News from the Top: The Coexistence of Nature and Cities: How Trees can Transform Our Urban Environments
Tami Door, President and CEO of the Downtown Denver Partnership serves as Chair of the International Downtown Association’s (IDA) Board of Directors. Tami offers her expertise in city building to members of IDA in her monthly News from the Top column.
Earlier this week, we celebrated Earth Day and as we talk about the importance of creating greener, more sustainable cities, we mustn’t forget about or underestimate the power that trees have to enhance—and even transform—our cities.
The benefits of a healthy urban forest are endless, from our health and wellbeing to the vibrancy of our downtown. Trees are not just beautiful: they are essential to the livelihood of communities. Trees provide increased property value, higher spending from consumers, higher income streams for businesses, reduced time on the market for real estate listings, and return on investment in terms of ecological and economic benefits.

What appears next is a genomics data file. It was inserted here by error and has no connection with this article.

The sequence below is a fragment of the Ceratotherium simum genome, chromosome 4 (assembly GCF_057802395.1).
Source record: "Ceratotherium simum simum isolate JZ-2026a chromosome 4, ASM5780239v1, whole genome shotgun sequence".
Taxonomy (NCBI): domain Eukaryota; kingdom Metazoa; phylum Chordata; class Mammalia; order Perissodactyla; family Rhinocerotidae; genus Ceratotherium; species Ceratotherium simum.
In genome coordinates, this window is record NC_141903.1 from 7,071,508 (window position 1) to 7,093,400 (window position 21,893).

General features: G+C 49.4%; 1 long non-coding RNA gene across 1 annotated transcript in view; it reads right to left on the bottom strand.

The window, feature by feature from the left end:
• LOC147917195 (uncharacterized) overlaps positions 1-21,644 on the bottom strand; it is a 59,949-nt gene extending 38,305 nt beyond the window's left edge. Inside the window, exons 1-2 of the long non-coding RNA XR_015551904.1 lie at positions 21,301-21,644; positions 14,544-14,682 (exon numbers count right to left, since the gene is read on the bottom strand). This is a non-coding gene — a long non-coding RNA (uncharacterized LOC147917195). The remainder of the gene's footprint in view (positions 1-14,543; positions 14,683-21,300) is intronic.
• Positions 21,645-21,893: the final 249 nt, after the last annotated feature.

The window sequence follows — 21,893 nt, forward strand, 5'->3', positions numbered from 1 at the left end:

Softening the hardscape through greening turn our streets into more welcoming places to frequent. Making sure our public spaces and parks are safe is also important to creating a more social and recreational downtown. The presence of trees has even been proven to reduce both violent and petty crime.
Cities can be transformed into green oases through the presence of mature trees and a robust tree canopy. Several global cities are already restoring nature, instead of the city, as the dominant context. Melbourne, Australia, for instance, boosts being a city within a forest. Copenhagen, Denmark has used its St. Kjeld neighborhood as a test site for green infrastructure and is aiming to turn 20% of neighborhood’s paved surfaces into green areas. Here in Denver, we launched the Urban Forest Initiative, aimed at increasing our urban canopy from 4% to 10%.
Nature and cities do not have to be mutually exclusive; they can and should coexist.